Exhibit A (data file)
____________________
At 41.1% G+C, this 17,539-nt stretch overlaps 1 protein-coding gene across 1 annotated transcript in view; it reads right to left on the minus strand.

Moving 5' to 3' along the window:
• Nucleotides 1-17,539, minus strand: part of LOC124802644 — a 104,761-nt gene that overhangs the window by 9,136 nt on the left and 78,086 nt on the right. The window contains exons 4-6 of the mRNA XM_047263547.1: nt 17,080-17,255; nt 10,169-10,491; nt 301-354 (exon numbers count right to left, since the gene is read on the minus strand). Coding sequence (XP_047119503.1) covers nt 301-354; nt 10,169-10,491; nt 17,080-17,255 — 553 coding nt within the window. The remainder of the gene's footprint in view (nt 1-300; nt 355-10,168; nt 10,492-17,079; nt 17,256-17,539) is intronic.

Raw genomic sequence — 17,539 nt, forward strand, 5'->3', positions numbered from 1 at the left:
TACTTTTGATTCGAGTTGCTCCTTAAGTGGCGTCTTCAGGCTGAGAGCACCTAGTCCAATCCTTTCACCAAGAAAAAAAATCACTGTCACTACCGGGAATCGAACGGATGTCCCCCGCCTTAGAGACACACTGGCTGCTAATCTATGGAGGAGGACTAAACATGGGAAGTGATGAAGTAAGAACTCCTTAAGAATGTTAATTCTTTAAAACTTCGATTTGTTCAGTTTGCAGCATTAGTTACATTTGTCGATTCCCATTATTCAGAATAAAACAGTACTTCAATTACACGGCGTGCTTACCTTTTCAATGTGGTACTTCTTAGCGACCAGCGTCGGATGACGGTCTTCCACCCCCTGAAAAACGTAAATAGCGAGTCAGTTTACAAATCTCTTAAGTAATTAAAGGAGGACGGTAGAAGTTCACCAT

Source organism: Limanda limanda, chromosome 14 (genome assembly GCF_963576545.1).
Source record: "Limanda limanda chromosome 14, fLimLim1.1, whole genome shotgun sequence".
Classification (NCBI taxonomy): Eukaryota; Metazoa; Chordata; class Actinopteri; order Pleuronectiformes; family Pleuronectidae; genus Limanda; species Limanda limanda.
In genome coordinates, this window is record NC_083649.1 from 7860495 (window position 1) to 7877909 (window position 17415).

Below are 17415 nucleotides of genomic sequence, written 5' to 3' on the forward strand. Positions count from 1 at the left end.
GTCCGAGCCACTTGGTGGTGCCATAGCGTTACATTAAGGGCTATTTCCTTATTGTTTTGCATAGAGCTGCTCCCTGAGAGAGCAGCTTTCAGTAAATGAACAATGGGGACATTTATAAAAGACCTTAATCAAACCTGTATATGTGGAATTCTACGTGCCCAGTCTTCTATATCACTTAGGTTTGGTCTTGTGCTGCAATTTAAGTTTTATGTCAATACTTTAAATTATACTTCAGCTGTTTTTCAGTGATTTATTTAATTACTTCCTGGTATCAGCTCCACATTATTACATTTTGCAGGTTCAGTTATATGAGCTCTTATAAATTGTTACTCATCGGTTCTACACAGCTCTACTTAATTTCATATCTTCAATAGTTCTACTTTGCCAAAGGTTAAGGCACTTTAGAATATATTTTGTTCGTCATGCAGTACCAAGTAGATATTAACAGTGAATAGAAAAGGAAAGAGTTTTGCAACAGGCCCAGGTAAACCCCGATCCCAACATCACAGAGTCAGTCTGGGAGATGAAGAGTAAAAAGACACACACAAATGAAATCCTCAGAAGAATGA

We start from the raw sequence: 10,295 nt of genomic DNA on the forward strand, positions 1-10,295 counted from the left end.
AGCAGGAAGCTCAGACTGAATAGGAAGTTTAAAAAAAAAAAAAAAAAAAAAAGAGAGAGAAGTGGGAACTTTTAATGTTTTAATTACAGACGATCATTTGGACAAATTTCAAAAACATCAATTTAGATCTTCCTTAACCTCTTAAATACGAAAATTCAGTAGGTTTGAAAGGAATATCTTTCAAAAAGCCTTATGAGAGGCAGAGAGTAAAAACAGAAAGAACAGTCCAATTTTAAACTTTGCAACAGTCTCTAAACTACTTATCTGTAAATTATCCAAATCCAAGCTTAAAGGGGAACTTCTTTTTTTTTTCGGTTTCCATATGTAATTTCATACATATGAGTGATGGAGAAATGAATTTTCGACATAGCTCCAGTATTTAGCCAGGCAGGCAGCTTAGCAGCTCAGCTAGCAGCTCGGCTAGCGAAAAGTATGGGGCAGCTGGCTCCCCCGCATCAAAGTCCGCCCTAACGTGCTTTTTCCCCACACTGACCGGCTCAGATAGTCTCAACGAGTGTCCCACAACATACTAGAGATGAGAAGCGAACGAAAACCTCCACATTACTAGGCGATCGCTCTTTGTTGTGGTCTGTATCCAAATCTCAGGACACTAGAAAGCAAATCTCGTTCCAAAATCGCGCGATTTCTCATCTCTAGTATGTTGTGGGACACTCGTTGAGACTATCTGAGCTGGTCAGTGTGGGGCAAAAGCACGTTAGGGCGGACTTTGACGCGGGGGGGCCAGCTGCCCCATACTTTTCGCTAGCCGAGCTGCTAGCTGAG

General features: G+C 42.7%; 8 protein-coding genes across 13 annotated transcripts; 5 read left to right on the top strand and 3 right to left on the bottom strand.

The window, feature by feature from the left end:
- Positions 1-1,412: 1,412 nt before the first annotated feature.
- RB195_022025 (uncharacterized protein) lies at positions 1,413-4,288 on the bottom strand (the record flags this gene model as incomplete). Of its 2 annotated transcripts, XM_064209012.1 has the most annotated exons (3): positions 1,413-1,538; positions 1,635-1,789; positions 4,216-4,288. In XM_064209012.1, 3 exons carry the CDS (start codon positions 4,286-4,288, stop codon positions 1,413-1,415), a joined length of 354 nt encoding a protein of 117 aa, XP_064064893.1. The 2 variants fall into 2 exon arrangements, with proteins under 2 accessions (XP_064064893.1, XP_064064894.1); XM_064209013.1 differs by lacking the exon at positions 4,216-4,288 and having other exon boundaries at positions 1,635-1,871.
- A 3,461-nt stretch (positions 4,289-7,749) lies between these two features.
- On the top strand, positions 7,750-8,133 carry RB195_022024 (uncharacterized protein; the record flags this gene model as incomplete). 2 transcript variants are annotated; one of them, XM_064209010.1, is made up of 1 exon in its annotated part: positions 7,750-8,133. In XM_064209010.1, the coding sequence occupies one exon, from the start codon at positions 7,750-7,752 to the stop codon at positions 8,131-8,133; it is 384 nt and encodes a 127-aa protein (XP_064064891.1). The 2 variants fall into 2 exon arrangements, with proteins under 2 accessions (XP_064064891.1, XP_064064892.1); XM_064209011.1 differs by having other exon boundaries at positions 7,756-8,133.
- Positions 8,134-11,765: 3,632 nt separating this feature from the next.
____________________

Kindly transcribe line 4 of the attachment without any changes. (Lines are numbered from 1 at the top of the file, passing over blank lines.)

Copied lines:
Raw genomic sequence — 17,539 nt, forward strand, 5'->3', positions numbered from 1 at the left: